I left Berkeley after having written a report that mainly described the failed apparatus. I thought, “Oh, this is too hard. I’m not going to do this anymore.” Then I got a position in radio astronomy at a NASA laboratory in New York City. That was my next step--I was going to escape. I wasn’t going to try to measure the CMBR anymore, or so I thought. I had been in my position for about six months when NASA announced an opportunity calling for new science mission proposals. This was 1974, just five years after the Moon landing.
I told my advisor, Pat Thaddeus, that my project didn’t work but it could have been successful if it have been done in outer space, where the backgrounds would be lower. Basically, my Berekeley project became NASA’s Cosmic Background Explorer (COBE) satellite. Launched in 1989, COBE was a roughly two-ton satellite, about the size of a small car. The telescope in it was fantastically cold to keep the light from the telescope from outshining that of the CMBR. The four-year mission measured the heat left over from the giant explosion that created the Universe, and thereby provided evidence supporting the Big Bang theory of the origin of the Universe. In 2006 I shared the Nobel Prize with my collaborator, George Smoot, for our measurement of this heat radiation. We discovered that it looked like most of the Universe was at exactly one (very low!) temperature: only 2.7 degrees above absolute zero. We also saw how it looked pretty much the same in all directions, confirming that it is really cosmic and not coming from any local objects like galaxies. Then when we looked very very closely we saw that it does have very faint hot and cold spots, only 30 microkelvins above or below the average temperature. These were also predicted from the Big Bang theory, also known as the expanding Universe theory, because as far as we can tell, the galaxies could not have formed unless there were primordial seeds in the right sizes and places. The early Universe is popularly described as an explosion, but that is a misleading word because it reminds us too much of a firecracker. We actually mean that the entire, possibly infinite Universe was much more compressed when it was young, and has been expanding and cooling ever since. There was not a first moment of time either, there were just moments of time closer and closer to the unknowable beginning.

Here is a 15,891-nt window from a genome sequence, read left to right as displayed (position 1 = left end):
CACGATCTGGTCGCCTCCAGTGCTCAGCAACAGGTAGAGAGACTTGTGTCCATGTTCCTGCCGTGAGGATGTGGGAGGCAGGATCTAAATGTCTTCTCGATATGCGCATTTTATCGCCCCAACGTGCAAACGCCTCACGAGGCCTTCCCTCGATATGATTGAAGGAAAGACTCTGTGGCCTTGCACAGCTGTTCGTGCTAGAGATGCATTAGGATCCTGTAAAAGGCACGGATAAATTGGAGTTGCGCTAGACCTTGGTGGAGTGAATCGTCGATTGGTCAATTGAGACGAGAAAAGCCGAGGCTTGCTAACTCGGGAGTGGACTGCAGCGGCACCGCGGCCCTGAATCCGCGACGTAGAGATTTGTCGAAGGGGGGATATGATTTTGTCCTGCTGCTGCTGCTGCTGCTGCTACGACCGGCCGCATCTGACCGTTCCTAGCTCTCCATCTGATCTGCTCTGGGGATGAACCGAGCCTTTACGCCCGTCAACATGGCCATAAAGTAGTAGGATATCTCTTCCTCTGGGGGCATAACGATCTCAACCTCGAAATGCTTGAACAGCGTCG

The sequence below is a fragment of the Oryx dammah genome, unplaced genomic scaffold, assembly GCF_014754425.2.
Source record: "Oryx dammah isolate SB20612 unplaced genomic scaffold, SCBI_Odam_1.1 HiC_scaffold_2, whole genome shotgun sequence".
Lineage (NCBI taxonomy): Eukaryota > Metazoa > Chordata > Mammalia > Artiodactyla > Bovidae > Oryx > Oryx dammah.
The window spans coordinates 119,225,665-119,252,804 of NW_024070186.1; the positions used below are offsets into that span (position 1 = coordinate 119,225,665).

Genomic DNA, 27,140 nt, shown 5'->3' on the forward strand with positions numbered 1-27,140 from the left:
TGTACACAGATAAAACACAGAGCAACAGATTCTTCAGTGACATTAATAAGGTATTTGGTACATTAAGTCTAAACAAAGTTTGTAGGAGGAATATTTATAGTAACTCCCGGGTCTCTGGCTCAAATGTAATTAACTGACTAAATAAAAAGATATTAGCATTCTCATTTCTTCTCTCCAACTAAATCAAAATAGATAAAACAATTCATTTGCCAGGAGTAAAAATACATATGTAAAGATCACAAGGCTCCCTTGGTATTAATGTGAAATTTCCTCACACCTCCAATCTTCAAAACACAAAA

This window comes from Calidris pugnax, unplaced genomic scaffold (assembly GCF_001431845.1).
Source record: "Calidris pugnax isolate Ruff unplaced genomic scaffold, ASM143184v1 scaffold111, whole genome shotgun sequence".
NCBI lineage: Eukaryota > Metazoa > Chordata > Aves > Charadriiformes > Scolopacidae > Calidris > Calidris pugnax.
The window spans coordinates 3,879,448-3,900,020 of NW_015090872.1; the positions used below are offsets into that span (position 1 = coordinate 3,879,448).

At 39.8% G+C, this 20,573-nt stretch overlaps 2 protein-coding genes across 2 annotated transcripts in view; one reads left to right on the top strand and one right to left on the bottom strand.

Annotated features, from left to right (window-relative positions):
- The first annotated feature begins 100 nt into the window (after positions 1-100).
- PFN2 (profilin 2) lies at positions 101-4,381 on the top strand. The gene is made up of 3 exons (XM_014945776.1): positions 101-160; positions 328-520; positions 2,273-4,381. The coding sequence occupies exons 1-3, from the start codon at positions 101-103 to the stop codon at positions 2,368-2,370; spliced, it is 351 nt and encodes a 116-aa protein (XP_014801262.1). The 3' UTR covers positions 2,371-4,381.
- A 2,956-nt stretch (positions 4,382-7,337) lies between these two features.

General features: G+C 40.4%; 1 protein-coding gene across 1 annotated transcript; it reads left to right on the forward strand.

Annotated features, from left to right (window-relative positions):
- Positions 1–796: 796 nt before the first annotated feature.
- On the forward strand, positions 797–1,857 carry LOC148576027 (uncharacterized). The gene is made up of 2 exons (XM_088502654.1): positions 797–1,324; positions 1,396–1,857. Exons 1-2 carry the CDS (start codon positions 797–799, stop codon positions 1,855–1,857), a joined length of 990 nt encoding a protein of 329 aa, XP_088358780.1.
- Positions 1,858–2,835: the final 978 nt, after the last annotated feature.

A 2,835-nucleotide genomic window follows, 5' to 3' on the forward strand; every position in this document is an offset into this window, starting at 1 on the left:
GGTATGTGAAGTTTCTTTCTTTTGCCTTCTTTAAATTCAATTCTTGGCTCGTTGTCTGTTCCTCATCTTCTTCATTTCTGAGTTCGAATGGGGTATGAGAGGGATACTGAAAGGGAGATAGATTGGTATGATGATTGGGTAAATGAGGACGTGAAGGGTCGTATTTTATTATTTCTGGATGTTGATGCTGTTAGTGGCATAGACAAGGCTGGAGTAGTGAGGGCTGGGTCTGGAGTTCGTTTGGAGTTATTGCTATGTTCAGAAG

Looking back at my failed experiment that led to the COBE satellite that followed from it, I realize that you cannot always see where you’re going. You do not know what’s important. The things that are too hard for you might also be the most important. I look at this with amazement, and I’m very thankful for the people who pointed me in these various directions.
Spectrum of the Cosmic Microwave Background: The energy distribution in the cosmic microwave background radiation, as determined by the COBE satellite. The shape of the curve is that of a classic black body, the spectrum of any uniform black object at a given temperature. The only change is in the intensity, which depends on the position of an observer relative to a given black body, and the wavelength of the peak of the radiation, which is proportional to temperature of the body (in this case, 2.7 degrees Kelvin). At a given time in the Universe, the temperature is uniform to a very high degree, but at earlier times, the entire Universe would have a higher temperature and at later times, it will have a lower temperature.